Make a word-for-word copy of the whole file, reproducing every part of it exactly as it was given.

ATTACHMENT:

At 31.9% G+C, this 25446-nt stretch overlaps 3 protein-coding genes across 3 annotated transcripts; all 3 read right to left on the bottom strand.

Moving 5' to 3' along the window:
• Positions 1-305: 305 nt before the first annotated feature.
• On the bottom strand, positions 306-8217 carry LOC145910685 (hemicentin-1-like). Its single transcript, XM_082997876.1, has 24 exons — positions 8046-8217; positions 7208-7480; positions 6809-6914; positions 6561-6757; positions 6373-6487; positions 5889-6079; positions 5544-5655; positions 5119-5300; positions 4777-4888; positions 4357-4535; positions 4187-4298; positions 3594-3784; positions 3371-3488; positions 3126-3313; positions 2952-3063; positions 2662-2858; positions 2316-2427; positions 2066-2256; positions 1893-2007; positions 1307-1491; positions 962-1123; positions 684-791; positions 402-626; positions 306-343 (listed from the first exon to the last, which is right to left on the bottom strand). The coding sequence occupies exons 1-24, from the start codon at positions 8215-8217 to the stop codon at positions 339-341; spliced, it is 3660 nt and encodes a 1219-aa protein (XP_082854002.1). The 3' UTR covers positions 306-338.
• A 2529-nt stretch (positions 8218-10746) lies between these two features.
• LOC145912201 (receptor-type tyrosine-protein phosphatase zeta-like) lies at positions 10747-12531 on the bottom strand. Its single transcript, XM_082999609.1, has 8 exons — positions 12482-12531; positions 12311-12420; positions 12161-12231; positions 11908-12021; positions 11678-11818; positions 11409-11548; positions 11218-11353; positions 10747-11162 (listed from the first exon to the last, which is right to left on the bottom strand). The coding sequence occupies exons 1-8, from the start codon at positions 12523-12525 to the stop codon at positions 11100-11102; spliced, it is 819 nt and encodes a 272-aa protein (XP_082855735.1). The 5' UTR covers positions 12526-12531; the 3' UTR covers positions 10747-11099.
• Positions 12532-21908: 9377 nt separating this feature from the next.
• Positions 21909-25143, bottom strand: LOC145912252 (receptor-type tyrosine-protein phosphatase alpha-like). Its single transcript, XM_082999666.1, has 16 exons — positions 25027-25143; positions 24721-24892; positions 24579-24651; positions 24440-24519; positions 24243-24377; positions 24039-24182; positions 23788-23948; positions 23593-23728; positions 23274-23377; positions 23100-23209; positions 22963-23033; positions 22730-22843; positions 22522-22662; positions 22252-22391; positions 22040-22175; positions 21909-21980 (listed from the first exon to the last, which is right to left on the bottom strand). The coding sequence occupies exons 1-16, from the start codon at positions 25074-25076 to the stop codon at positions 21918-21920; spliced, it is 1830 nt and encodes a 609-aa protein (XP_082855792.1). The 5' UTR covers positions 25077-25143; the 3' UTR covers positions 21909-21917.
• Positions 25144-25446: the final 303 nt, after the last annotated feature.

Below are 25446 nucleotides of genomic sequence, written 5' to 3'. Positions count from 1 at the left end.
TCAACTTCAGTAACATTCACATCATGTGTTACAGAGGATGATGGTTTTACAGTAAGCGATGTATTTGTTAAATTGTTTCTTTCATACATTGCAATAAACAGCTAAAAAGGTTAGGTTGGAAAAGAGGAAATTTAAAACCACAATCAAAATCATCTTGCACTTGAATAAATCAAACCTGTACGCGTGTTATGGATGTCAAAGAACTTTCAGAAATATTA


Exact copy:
At 31.9% G+C, this 25446-nt stretch overlaps 3 protein-coding genes across 3 annotated transcripts; all 3 read right to left on the bottom strand.

Moving 5' to 3' along the window:
• Positions 1-305: 305 nt before the first annotated feature.
• On the bottom strand, positions 306-8217 carry LOC145910685 (hemicentin-1-like). Its single transcript, XM_082997876.1, has 24 exons — positions 8046-8217; positions 7208-7480; positions 6809-6914; positions 6561-6757; positions 6373-6487; positions 5889-6079; positions 5544-5655; positions 5119-5300; positions 4777-4888; positions 4357-4535; positions 4187-4298; positions 3594-3784; positions 3371-3488; positions 3126-3313; positions 2952-3063; positions 2662-2858; positions 2316-2427; positions 2066-2256; positions 1893-2007; positions 1307-1491; positions 962-1123; positions 684-791; positions 402-626; positions 306-343 (listed from the first exon to the last, which is right to left on the bottom strand). The coding sequence occupies exons 1-24, from the start codon at positions 8215-8217 to the stop codon at positions 339-341; spliced, it is 3660 nt and encodes a 1219-aa protein (XP_082854002.1). The 3' UTR covers positions 306-338.
• A 2529-nt stretch (positions 8218-10746) lies between these two features.
• LOC145912201 (receptor-type tyrosine-protein phosphatase zeta-like) lies at positions 10747-12531 on the bottom strand. Its single transcript, XM_082999609.1, has 8 exons — positions 12482-12531; positions 12311-12420; positions 12161-12231; positions 11908-12021; positions 11678-11818; positions 11409-11548; positions 11218-11353; positions 10747-11162 (listed from the first exon to the last, which is right to left on the bottom strand). The coding sequence occupies exons 1-8, from the start codon at positions 12523-12525 to the stop codon at positions 11100-11102; spliced, it is 819 nt and encodes a 272-aa protein (XP_082855735.1). The 5' UTR covers positions 12526-12531; the 3' UTR covers positions 10747-11099.
• Positions 12532-21908: 9377 nt separating this feature from the next.
• Positions 21909-25143, bottom strand: LOC145912252 (receptor-type tyrosine-protein phosphatase alpha-like). Its single transcript, XM_082999666.1, has 16 exons — positions 25027-25143; positions 24721-24892; positions 24579-24651; positions 24440-24519; positions 24243-24377; positions 24039-24182; positions 23788-23948; positions 23593-23728; positions 23274-23377; positions 23100-23209; positions 22963-23033; positions 22730-22843; positions 22522-22662; positions 22252-22391; positions 22040-22175; positions 21909-21980 (listed from the first exon to the last, which is right to left on the bottom strand). The coding sequence occupies exons 1-16, from the start codon at positions 25074-25076 to the stop codon at positions 21918-21920; spliced, it is 1830 nt and encodes a 609-aa protein (XP_082855792.1). The 5' UTR covers positions 25077-25143; the 3' UTR covers positions 21909-21917.
• Positions 25144-25446: the final 303 nt, after the last annotated feature.

Below are 25446 nucleotides of genomic sequence, written 5' to 3'. Positions count from 1 at the left end.
TCAACTTCAGTAACATTCACATCATGTGTTACAGAGGATGATGGTTTTACAGTAAGCGATGTATTTGTTAAATTGTTTCTTTCATACATTGCAATAAACAGCTAAAAAGGTTAGGTTGGAAAAGAGGAAATTTAAAACCACAATCAAAATCATCTTGCACTTGAATAAATCAAACCTGTACGCGTGTTATGGATGTCAAAGAACTTTCAGAAATATTA